Last week, my daughter, Tate, and I finally checked something off our list: we went on a mother-daughter trip together.
We’ve told the kids for several years now we wanted to take them on solo trips when they turned 13, as a sort of rite of passage into teen/young adulthood. We’d explore a place together, have uninterrupted conversations, and make memories.
Tate’s actually closer to 14 by this point, but we still managed to squeeze in her trip during the year she called herself thirteen. We did it.
I was open to us planning a trip together, but she wanted to be surprised. All she knew was that sometime this year, I’d whisk her away, just the two of us.
When I picked her up on the last day of school before fall break, I handed her a tiny envelope — inside was this:
I told her she’d need to pack layers, bringing at least one sweater and her coat. I also added ‘swimsuit’ to her packing list, which accomplished my mission: it completely threw her off. She said, “I thought we might go to New York City, but since I need a swimsuit, I’m pretty confused now.” (The swimsuit would hardly take up space in her bag.)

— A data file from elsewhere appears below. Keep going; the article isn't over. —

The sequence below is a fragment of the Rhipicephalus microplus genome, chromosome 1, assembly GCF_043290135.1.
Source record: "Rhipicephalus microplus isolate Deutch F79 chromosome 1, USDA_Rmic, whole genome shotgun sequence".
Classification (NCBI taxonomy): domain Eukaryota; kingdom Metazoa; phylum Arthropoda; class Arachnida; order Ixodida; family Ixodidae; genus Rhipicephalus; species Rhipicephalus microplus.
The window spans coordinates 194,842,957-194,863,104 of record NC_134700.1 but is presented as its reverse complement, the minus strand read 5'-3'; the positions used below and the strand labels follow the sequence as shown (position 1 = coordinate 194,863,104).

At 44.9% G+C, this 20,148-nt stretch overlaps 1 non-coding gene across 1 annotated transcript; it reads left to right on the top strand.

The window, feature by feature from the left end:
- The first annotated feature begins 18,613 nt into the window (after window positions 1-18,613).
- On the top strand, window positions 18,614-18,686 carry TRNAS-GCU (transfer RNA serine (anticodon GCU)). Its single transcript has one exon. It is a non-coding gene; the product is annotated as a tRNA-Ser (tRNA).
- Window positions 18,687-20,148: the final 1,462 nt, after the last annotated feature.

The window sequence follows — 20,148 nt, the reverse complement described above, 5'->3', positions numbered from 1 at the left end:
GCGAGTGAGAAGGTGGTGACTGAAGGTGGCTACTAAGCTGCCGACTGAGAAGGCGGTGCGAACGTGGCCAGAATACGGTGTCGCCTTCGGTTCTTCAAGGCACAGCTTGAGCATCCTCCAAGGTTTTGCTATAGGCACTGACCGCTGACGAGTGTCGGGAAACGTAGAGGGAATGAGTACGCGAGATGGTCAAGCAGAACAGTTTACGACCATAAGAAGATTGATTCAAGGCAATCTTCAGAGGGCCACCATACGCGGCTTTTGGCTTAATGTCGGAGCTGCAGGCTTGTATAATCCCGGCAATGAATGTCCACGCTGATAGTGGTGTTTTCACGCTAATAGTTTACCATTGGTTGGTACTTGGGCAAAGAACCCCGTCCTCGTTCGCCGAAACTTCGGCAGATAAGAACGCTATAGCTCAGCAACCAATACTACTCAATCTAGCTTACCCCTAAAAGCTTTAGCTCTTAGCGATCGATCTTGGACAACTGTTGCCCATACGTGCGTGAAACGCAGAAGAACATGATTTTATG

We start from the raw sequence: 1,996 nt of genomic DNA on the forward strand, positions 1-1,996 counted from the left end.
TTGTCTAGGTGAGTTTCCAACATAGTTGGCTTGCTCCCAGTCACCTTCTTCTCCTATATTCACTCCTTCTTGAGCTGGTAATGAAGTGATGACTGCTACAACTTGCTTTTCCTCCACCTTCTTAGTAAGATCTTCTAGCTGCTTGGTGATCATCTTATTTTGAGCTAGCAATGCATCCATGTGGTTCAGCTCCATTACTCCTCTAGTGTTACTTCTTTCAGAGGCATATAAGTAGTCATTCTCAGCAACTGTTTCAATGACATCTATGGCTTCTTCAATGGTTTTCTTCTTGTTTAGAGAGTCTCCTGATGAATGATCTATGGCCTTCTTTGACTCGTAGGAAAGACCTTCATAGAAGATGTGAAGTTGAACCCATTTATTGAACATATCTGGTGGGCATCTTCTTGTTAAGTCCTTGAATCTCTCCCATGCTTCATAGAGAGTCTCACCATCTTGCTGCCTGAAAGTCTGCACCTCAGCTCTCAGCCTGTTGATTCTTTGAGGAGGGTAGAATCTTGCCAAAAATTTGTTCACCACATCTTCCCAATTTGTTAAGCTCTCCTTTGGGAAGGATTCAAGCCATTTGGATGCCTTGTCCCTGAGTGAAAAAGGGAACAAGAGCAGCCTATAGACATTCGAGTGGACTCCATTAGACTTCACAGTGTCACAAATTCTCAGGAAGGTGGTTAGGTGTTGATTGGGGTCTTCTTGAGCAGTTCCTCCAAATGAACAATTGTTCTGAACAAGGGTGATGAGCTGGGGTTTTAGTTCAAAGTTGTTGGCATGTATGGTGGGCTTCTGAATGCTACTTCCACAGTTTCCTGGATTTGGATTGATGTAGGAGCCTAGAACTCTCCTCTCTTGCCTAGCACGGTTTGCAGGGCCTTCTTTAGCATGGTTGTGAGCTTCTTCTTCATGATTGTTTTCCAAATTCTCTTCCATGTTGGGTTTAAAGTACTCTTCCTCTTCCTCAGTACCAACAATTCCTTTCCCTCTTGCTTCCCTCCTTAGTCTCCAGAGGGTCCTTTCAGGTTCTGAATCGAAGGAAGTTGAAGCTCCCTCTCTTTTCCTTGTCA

Tate impressively managed to not know where we were going well until we were already on the plane — she purposely ignored the signs at the airport gate and plugged her ears when the airline staff made announcements both at the gate and on the plane.
She was thrilled when she found out our destination — we’ve been to the city before, but only for long weekend stints. We’d be there Monday through Friday!
Our plane left the Austin airport at 6 am (ouch) and we landed around 10 am, which meant we basically had a whole day right away. But because we got only a few hours’ sleep (we had to arrive at the airport by 4!), both of us were fairly exhausted.
We took it easy our first day.
After we checked in to our guest house on the Upper West Side of Manhattan (we qualified to stay there because of other work we do), we grabbed lunch at Shake Shack. We have the burger joint in Austin, but we hardly go there. True to NYC form, we had to share a booth with total strangers… C’est la vie.
Afterwards we explored the Museum of Natural History, on my to-do list for awhile. It was interesting, but admittedly a little outdated, and even out of the high tourist season, it was crowded.